My literary heritage largely came from the American Beats, especially Allen Ginsberg and Richard Brautigan; the British poets, namely Blake and Coleridge; and mystics, like Hafiz, Rumi, Kabir, Mirabai; as well as Walt Whitman, E.E. Cummings, W.S. Merwin, early on Shel Silverstein, and then later the great Hispanic poets, particularly Federico García Lorca and Pablo Neruda. Now I’m living in Asheville, writing, producing poetry events, and also working as a musician.

Coffeehouse Junkie Blog

How did the translation work of these two poets, Federico García Lorca and Pablo Neruda, come about?

Caleb Beissert

As I glossed over previously, I was at WCU studying poetry and foreign language when I began translating these two poets. It must have been my attraction to Surrealism that led me to García Lorca. I had read a few translations in Bly’s Leaping Poetry, eaten up Lorca’s lecture Theory and Play of the Duende, and fallen into Poema del cante jondo. I was fascinated by this idea of the duende and also with the marriage of poetry with music, seen in the influence of Andalusian flamenco music on his work.

An interest in Neruda also came through my gravitating toward Surrealism, though I must acknowledge that neither of these poets wrote exclusively or even primarily in this style. One day my Spanish professor assigned the students to attempt a translation of Neruda’s famous “Poema 20” from Veinte poemas de amor y una canción desesperada. I thoroughly enjoyed the assignment—probably the only one who did—and it was then I realized I could translate. From there, of course, the complexities of poetry translation began to unravel. I studied essays by Gregory Rabassa, John Felstiner, Margaret Sayers Penden, Eliot Weinberger, and read many bilingual or “bisexual” editions, as a good friend likes to call them.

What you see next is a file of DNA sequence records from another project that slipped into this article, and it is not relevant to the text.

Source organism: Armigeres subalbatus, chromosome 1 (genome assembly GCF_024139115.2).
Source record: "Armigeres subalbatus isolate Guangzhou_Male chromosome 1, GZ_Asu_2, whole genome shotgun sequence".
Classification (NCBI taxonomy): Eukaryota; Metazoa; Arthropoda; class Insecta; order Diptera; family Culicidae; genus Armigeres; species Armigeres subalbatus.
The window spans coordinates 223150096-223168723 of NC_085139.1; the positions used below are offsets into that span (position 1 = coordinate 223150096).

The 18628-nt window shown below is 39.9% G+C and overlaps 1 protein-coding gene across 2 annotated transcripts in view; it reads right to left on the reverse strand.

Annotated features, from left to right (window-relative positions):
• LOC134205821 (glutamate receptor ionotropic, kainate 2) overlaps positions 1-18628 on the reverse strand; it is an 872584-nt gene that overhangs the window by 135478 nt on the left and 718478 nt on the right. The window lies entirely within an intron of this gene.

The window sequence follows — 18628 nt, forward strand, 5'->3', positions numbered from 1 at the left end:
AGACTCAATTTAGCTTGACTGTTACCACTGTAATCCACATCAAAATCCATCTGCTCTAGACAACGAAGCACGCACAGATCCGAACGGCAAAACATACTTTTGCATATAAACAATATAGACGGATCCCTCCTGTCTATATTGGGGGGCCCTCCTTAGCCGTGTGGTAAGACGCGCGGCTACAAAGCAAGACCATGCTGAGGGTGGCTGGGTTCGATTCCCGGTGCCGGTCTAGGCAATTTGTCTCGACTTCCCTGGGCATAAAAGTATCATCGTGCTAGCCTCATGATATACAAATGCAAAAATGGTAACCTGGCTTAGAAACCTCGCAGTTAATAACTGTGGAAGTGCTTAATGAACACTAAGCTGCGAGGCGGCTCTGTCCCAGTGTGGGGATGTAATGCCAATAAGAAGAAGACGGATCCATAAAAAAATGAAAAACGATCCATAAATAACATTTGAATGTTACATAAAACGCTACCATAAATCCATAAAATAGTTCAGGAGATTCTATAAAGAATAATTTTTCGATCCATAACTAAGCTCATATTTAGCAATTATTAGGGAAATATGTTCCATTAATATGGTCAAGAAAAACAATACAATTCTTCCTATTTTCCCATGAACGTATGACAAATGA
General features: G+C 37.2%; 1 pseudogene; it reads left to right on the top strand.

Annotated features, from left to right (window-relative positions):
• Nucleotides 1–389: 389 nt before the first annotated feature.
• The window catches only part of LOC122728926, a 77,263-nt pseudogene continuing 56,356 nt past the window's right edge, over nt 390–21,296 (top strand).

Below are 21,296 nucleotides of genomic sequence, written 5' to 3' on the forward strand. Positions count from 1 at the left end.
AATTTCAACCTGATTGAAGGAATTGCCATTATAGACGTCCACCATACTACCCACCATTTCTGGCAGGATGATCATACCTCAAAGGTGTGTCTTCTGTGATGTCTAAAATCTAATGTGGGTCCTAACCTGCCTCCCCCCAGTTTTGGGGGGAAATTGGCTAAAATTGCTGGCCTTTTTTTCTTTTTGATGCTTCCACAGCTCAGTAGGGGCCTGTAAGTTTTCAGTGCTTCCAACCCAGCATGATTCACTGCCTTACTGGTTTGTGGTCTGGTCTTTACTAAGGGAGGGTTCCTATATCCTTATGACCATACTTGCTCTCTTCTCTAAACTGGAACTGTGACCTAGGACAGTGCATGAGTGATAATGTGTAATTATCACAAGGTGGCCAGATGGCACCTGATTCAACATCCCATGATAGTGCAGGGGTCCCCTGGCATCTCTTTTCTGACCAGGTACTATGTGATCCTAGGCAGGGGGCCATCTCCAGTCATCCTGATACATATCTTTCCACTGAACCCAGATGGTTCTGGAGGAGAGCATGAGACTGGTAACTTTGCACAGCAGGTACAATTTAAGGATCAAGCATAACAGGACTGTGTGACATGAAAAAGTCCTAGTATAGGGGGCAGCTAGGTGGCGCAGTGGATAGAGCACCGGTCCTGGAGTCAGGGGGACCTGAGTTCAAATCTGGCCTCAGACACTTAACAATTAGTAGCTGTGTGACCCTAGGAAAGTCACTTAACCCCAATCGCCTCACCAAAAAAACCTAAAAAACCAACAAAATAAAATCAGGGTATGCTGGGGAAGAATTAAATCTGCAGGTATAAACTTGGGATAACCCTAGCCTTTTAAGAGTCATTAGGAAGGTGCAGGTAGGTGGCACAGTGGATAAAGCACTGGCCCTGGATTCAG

Eventually, I timidly showed my translations to a few trusted poet friends/mentors, among them Dr. Mary Adams and Thomas Rain Crowe, who encouraged me to continue the work. It has been a process of frustration, learning and accomplishment. Many late nights of pulling out my hair. I’ve dabbled in other Spanish-writing poets, such as César Vallejo, Rafael Alberti, Pedro Salinas, Vicente Aleixandre, Nicanor Parra, and Manuel González Prada; however, it was García Lorca and Neruda I spent the most time with, grew to know them through their words, heard their voices, conversed in dreams, and eventually compiled enough English-language adaptations for two books.

Coffeehouse Junkie Blog

How the translation work inform the craft of your own poetry?

Caleb Beissert

I find myself writing odes to people and places I’ve never known. I’ve written poems to or after these poets, places and ideas from their poetry, even employed mimicry for effect sometimes, but going deeper, I’m sure it has changed the way I think about language, construct lines, choose words, though the translation process itself does that as well. I have developed my own poetry while spending a great amount of time with these poets, therefore their impact on my work is tremendous. It is hard for me to see, because often one must step away from his or her work to get an accurate picture of it, but I know the influence is there.

Found poem: The courage to live [annotated]

POET’S NOTE: As an exercise to try something new in composing a poem, I wrote this short piece as a found poem based on news headlines and related blog posts. John Hollander wrote in Vision and Resonance: Two Senses of Poetic Form that “anyone may ‘find’ a text; the poet is he who names it, ‘Text’.” With that introduction, I offer this found poem.

The courage to live

1.

It seems like the very heavens [1] rupture [2]
with news of the Pontiff’s decision [3]
to abdicate the Holy See.

2.

Somewhere in America, for nearly a week,
film and fiction collide with a John Rambo-like [4]
manhunt [5] that ends as expected. [6]

3.

She sings, [7]
When you get to Asheville
send me an email…. 
[8]

Will she tell me that the President is coming to town? [9] [10]
Will there be a hollywood celebrity to greet him, [11]  when he arrives?
Will he retire to the Paris of the South [12] after this whole presidency thing[13]

4.

Whether it comes from above [14] or snakes its way through the dark depths below, [15]
the number one regret on the lips of the dying is
to have lived true to one’s self rather than the expectation of others. [16]

NOTES: